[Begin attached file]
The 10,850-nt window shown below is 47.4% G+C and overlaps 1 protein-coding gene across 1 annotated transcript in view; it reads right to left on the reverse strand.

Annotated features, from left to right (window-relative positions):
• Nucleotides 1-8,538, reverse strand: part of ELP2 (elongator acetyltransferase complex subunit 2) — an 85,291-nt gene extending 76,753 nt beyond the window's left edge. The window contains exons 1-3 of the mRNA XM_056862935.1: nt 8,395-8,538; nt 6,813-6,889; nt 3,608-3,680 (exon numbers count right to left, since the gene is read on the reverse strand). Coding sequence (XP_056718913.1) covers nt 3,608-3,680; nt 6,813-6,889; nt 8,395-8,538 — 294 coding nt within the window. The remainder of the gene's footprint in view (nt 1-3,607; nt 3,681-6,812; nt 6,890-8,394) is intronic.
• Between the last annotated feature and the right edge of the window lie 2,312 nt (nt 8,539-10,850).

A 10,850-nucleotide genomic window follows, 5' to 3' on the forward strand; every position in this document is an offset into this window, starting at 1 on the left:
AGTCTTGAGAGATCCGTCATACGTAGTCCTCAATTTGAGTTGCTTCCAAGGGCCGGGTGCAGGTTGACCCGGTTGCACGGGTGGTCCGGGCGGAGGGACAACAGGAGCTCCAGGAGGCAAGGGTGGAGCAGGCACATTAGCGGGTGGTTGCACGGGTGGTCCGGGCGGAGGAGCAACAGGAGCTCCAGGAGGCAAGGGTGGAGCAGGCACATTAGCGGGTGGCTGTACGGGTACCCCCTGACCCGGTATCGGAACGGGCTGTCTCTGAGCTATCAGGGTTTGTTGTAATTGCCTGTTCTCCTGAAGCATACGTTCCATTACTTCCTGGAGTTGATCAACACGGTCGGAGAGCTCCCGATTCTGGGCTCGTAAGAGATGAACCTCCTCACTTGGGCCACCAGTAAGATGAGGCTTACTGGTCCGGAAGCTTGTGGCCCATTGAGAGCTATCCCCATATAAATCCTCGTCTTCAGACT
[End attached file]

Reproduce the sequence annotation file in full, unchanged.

The 10,850-nt window shown below is 47.4% G+C and overlaps 1 protein-coding gene across 1 annotated transcript in view; it reads right to left on the reverse strand.

Annotated features, from left to right (window-relative positions):
• Nucleotides 1-8,538, reverse strand: part of ELP2 (elongator acetyltransferase complex subunit 2) — an 85,291-nt gene extending 76,753 nt beyond the window's left edge. The window contains exons 1-3 of the mRNA XM_056862935.1: nt 8,395-8,538; nt 6,813-6,889; nt 3,608-3,680 (exon numbers count right to left, since the gene is read on the reverse strand). Coding sequence (XP_056718913.1) covers nt 3,608-3,680; nt 6,813-6,889; nt 8,395-8,538 — 294 coding nt within the window. The remainder of the gene's footprint in view (nt 1-3,607; nt 3,681-6,812; nt 6,890-8,394) is intronic.
• Between the last annotated feature and the right edge of the window lie 2,312 nt (nt 8,539-10,850).

A 10,850-nucleotide genomic window follows, 5' to 3' on the forward strand; every position in this document is an offset into this window, starting at 1 on the left:
AGTCTTGAGAGATCCGTCATACGTAGTCCTCAATTTGAGTTGCTTCCAAGGGCCGGGTGCAGGTTGACCCGGTTGCACGGGTGGTCCGGGCGGAGGGACAACAGGAGCTCCAGGAGGCAAGGGTGGAGCAGGCACATTAGCGGGTGGTTGCACGGGTGGTCCGGGCGGAGGAGCAACAGGAGCTCCAGGAGGCAAGGGTGGAGCAGGCACATTAGCGGGTGGCTGTACGGGTACCCCCTGACCCGGTATCGGAACGGGCTGTCTCTGAGCTATCAGGGTTTGTTGTAATTGCCTGTTCTCCTGAAGCATACGTTCCATTACTTCCTGGAGTTGATCAACACGGTCGGAGAGCTCCCGATTCTGGGCTCGTAAGAGATGAACCTCCTCACTTGGGCCACCAGTAAGATGAGGCTTACTGGTCCGGAAGCTTGTGGCCCATTGAGAGCTATCCCCATATAAATCCTCGTCTTCAGACT